This review is being done on a desktop computer but the process can easily be duplicated on a laptop using an external drive case. Here is a picture of the 80 Gigabyte drive sitting lonely in this desktop.
The Windows Drive Manager shows the hard drive that needs upgrading. It is an 80 Gigabyte drive that only shows 74.5 gigs but that is just a disagreement in the terms that the drive manufacturers and Windows has had for a very long time. Now I will shut the computer down and install the larger drive as a secondary drive to resume the cloning process.
I installed the drive as this picture shows.
As you can see by the Windows Drive Manager, the original disk is drive 0 and the new 250 Gigabyte drive is unallocated space marked as Disk 1. Soon that will be the main drive with a little help from Acronis True Image.
For this review, the Clone Disk utility will be used to copy the partitions from one disk to another. The Clone Disk utility is found under the Tools and Utilities button or tab.
Here is the Clone Disk Wizard which walks you through the cloning process. I chose to do a manual clone so I can leave room on the disk for an additional partition for future use.
The Acronis Clone Disk Wizard then gives you the option to select the source hard drive. Make sure the appropriate source disk is chosen because if you were to choose the empty disk as the source, you would clone that disk to the disk you want to clone and all of your data would be overwritten.
The next step is to choose the target disk.
The next step gives you three methods to move the data to the new drive; As Is, Proportional or Manual. The choices are fairly self explanatory. I chose the manual method so I could set the partition sixe manually.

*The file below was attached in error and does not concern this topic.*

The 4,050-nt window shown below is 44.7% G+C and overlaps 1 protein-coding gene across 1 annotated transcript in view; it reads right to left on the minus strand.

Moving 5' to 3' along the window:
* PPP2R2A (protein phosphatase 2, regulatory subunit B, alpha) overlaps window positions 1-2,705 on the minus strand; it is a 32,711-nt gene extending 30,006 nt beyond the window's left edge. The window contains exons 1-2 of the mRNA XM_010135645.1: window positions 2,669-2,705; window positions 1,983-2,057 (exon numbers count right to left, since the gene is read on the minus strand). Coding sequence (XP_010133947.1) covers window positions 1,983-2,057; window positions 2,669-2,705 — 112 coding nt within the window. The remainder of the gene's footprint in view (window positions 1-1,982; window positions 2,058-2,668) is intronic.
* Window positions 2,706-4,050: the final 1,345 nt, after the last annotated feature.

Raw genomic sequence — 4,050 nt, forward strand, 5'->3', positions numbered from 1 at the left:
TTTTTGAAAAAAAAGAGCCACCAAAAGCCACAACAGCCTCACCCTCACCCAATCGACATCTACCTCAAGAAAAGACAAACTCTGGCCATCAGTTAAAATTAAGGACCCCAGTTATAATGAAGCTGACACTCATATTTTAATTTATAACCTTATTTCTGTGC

The next step allows you to change the disk layout. I selected the C Drive and clicked on the Edit button to change the size of the partition.
I chose to leave about 50 Gigabytes of free space available after the primary partition and clicked Accept.
Then I was shown a quick summary about what Acronis True Image was going to do to my drives. It looked good to me so I clicked the Proceed button.
A screen popped up saying that a reboot was required to complete the operation so I quickly saved this web page and hit the reboot button.
The hard drive cloning finished in low level mode and when it was done, it told me so. It was recommended that I remove the old drive so I did so. This is what the Windows 7 Drive Manager shows now.
As you can see, the Acronis True Image cloning process did exactly what it was supposed to do. The utility moved the entire contents of a small hard drive to a larger drive while letting me keep some unallocated space left over to play with.
This review of using Acronis True Image Home to upgrade a hard drive shows just how easy it is to install a bigger drive in a computer without reinstalling Windows using the Clone Disk Utility. This utility is a lifesaver, if not a lifesaver, definitely a time saver anyway.